Short-term continuous-flow ventricular assist devices (STCF-VADs) are increasingly being utilized to support critically ill patients, despite limited information regarding overall outcomes. All adult patients supported with an STCF-VAD between June 2009 and December 2015 were included in this retrospective single-center study. Associations between preoperative characteristics and unsuccessful bridge (death on device or within 30 days postdecannulation) were assessed using logistic regression. A total of 61 patients (77% male) were identified with a median age at implant of 54.6 years. Left VADs were implanted in 51%, right VADs in 21%, and both VADs in 28%, and patients were supported for a median of 11 days. Overall, 23% were weaned to recovery, 13% underwent heart transplantation, 16% converted to long-term VADs, and 48% had an unsuccessful bridge. In multivariable analysis, only renal insufficiency or dialysis (odds ratio = 7.53; p = 0.002) remained a significant independent predictor of an unsuccessful bridge. Short-term continuous-flow VADs can successfully bridge adult patients with mortality around 50%. Preimplant renal insufficiency or dialysis is correlated with an unsuccessful bridge in our patient population, likely reflecting the severity of illness preimplant. Further studies are required to determine whether this factor remains significant in a larger patient population.
From the *Division of Cardiac Surgery, University of Alberta, Edmonton, Alberta, Canada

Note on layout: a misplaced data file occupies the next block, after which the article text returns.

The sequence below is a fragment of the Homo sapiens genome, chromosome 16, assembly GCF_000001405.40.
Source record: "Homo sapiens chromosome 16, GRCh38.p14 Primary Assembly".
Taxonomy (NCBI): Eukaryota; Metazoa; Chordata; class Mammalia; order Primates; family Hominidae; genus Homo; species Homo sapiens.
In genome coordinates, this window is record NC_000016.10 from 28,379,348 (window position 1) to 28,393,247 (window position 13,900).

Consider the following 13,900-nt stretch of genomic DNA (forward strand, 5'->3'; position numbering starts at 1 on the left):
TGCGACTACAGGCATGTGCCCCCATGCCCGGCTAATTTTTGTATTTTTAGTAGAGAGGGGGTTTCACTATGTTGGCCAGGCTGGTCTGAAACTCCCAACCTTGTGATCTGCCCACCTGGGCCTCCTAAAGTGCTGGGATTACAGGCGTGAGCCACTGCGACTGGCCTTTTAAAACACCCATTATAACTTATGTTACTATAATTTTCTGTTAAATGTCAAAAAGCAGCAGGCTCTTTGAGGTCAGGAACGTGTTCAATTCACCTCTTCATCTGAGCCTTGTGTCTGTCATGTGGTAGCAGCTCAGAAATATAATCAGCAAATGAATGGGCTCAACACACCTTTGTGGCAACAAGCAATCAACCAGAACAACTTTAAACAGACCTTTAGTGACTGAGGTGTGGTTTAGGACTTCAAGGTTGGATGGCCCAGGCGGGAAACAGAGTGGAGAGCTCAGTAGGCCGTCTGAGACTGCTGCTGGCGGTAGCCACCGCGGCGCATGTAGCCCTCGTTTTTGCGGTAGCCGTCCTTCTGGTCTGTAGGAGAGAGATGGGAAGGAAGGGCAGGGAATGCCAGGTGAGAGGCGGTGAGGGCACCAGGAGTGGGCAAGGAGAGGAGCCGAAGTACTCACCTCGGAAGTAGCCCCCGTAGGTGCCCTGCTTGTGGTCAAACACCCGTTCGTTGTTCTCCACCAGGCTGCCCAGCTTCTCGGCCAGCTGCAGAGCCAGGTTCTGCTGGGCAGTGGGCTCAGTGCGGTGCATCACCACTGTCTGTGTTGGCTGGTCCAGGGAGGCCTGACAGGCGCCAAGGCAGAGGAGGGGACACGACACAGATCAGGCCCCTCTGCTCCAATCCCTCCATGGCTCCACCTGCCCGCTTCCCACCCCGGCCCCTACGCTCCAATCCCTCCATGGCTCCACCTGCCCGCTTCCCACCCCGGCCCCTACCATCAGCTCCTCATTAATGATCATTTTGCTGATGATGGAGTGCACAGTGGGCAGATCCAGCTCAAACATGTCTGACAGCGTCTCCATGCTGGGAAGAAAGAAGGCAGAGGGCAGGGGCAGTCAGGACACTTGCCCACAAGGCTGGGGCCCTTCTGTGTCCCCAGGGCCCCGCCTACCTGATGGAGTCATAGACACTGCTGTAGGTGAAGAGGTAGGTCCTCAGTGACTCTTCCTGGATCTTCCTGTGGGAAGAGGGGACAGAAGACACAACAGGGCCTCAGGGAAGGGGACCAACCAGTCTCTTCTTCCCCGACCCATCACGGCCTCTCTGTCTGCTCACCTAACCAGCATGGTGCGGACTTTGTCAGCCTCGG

†Division of Pediatric Cardiac Surgery, Stollery Children’s Hospital, Edmonton, Alberta, Canada
‡Division of Cardiology, Division of Pediatric Cardiology, University of Alberta, Edmonton, Alberta, Canada
Submitted for consideration April 2018; accepted for publication in revised form June 2018.
Disclosures: Holger Buchholz is a consultant for Abbott. None of the other authors have no conflicts of interest to report.
This research has been facilitated by the Women and Children’s Health Research Institute through the generosity of the Stollery Children’s Hospital Foundation and supporters of the Lois Hole Hospital for Women and the Health Outcomes Improvement (HOI) Fund from Maternal, Newborn, Child and Youth Strategic Clinical Network.
Correspondence: Jennifer Conway, Division of Cardiology, Division of Pediatric Cardiology, University of Alberta, 8440 112 St NW, Edmonton, AB T6G2B7, Canada. Email: email@example.com.